His research explores the intersection of music with race, economics, and politics, particularly in the performance of African American music. His dissertation, “Instruments of Power: New Orleans Brass Bands and the Politics of Performance,” considers the brass band as a powerful symbol of local black culture. Research in New Orleans was facilitated by a fieldwork grant from the National Science Foundation and a writing fellowship from the Whiting Foundation. Matt has published in the journals Ethnomusicology, Current Musicology, Space and Culture, Allegro, and The Jazz Archivist, contributed to Mojo and Wax Poetics magazines, and filed reports for public radio's All Things Considered, Marketplace, and WWOZ's Street Talk . He first moved to New Orleans as the co-producer of the public radio program American Routes and he continues to serve as Senior Contributing Producer.
My applied research explores the constructive force that progressive urban design can play in rebuilding cities focusing on community-building and empowerment. I explore and promote the integration of land-use with innovative transportation strategies through a wide variety of planning and design projects for communities across the Eastern seaboard. With my firm, Community Planning and Design (and my partner Judith Kinnard FAIA), we have completed numerous commissions including a major mixed-income redevelopment strategy for a 970 unit public housing site in Richmond, Virginia.
Folklorist Nick Spitzer is professor of anthropology and American studies in Tulane’'s School of Liberal Arts. He is also the founding producer and host of public radio'’s American Routes, the weekly two-hour program devoted to vernacular musicians, music, cultures and communities from a New Orleans/Gulf South perspective heard nationwide. Spitzer'’s research and teaching interests include the expressive culture of New Orleans and the Gulf South; cultural creolization; field methods in documentary arts; and American public culture policy. In the Spring 2012 Nick teaches “Ethnography of Performance in New Orleans and French Louisiana: Music, Mardi Gras, Cuisine and Craft.” CCC graduate students who want to emphasize the centrality of culture in the life of urban communities are encouraged to take the course. The following Fall we focus on field interviewing and the arts of cultural documentation and representation in "Cultural Conversation as Cultural Conservation."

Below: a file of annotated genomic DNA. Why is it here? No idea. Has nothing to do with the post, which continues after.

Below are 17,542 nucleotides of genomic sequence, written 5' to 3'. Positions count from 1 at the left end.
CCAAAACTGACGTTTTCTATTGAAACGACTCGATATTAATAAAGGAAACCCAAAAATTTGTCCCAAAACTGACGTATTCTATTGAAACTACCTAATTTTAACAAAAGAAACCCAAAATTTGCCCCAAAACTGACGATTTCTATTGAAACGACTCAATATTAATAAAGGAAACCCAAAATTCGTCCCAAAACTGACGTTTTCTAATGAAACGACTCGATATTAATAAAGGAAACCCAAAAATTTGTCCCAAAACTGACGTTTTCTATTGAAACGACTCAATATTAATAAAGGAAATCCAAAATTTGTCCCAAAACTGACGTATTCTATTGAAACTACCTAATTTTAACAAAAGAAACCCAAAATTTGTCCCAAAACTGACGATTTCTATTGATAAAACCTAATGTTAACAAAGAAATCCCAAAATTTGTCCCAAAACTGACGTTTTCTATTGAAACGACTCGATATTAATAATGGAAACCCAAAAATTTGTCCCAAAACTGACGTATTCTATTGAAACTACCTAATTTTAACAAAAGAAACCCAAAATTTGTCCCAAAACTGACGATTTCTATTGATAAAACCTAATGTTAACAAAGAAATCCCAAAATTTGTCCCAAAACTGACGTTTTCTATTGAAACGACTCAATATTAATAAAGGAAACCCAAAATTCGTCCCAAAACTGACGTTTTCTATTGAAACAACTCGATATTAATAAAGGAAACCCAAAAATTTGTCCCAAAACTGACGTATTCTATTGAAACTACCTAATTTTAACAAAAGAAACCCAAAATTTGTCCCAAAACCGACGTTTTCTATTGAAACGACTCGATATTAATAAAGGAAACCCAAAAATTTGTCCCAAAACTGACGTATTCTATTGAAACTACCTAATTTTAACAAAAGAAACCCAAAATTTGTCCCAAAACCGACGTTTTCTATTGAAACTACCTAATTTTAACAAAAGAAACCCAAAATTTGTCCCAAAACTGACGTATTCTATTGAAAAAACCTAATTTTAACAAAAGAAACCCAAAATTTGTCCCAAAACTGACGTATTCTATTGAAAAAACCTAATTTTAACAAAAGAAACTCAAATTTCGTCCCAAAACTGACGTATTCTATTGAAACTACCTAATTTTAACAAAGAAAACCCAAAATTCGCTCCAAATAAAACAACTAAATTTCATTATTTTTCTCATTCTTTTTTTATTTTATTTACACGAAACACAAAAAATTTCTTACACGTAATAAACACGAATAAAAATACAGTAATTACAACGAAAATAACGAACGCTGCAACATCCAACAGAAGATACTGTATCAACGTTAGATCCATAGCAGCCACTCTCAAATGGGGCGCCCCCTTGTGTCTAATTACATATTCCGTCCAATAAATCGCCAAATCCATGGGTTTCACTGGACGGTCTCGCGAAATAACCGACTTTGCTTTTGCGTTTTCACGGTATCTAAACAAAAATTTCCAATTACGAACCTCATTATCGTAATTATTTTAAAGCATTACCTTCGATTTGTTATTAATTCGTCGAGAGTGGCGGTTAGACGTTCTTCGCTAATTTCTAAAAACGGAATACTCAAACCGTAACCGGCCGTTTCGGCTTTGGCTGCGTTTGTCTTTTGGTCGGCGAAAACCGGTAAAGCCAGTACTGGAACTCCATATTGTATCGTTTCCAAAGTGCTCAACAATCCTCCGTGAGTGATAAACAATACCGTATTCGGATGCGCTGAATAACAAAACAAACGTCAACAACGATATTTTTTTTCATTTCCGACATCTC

My research is aimed at informing primary prevention strategies to reduce violence in communities and within families. Violence, and related adverse childhood experiences, can exact an enormous toll on a young child's neuro-cognitive and social-emotional development; such early toxic stress exposure is linked with increased risk for some of the most intractable and prevalent public health problems of our time. My research has a particular focus on how to shift social norms linked with child maltreatment, such as the use of corporal punishment and common aggression between partners, and engage community health professionals, such as pediatricians and religious leaders, that influence parenting.
I focus on domestic violence law and policy, and direct a Clinic in which law students represent survivors in family law court, helping them get divorces, custody of their kids and protective orders. I also work to educate the local criminal justice system, cops, prosecutors and judges, on the complexities of family violence. My research focuses on "discriminatory acquittal," the unconstitutionality of jury discrimination against crime victims based on their race or gender.
My research programs focus on understanding and addressing the social and biological mechanisms that mediate racial and socioeconomic disparities in women's health across the life course. My particular interest is how community and other contextual stress-buffering (e.g., social capital) and stress-producing environments (e.g., alcohol environments, crime, poverty, segregation and inequality) contribute to health disparities, as well as how we can utilize such environments in community-level prevention efforts. I am currently conducting a rural community-level social network intervention to address substance use, mental health, and HIV stigma and risk; while initiating new multilevel research on cumulative stress exposure on multiple contextual levels (individual, family, school and neighborhood) and its impact on markers of allostatic load or physiological dysregulation.
Mark J. VanLandingham
My recent research focuses on social and demographic change in Southeast Asia, especially those changes that are brought about by modernization and urbanization. I also have a strong interest in how immigrants from that part of the world fare in the U.S. Since Hurricane Katrina, I have been following re-population trends, crime, and mental health in the affected area, and have a special interest in the recovery of New Orleans' Vietnamese American community.
Tulane University, New Orleans, LA 70118 504-865-5000 email@example.com